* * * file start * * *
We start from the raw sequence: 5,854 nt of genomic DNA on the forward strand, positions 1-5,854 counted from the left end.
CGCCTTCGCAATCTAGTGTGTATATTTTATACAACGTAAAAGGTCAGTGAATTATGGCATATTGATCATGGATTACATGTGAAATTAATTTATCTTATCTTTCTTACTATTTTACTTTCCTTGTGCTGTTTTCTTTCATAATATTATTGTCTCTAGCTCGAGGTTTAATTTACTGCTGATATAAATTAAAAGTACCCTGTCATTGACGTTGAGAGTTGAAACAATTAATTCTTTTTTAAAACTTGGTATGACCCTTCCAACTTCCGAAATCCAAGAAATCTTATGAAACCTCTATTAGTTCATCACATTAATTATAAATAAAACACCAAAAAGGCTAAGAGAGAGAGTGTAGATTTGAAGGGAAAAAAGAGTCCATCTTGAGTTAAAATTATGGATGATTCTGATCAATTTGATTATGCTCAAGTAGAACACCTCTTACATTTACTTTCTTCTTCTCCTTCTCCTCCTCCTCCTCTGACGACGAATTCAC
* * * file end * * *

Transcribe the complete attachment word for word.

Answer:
We start from the raw sequence: 5,854 nt of genomic DNA on the forward strand, positions 1-5,854 counted from the left end.
CGCCTTCGCAATCTAGTGTGTATATTTTATACAACGTAAAAGGTCAGTGAATTATGGCATATTGATCATGGATTACATGTGAAATTAATTTATCTTATCTTTCTTACTATTTTACTTTCCTTGTGCTGTTTTCTTTCATAATATTATTGTCTCTAGCTCGAGGTTTAATTTACTGCTGATATAAATTAAAAGTACCCTGTCATTGACGTTGAGAGTTGAAACAATTAATTCTTTTTTAAAACTTGGTATGACCCTTCCAACTTCCGAAATCCAAGAAATCTTATGAAACCTCTATTAGTTCATCACATTAATTATAAATAAAACACCAAAAAGGCTAAGAGAGAGAGTGTAGATTTGAAGGGAAAAAAGAGTCCATCTTGAGTTAAAATTATGGATGATTCTGATCAATTTGATTATGCTCAAGTAGAACACCTCTTACATTTACTTTCTTCTTCTCCTTCTCCTCCTCCTCCTCTGACGACGAATTCAC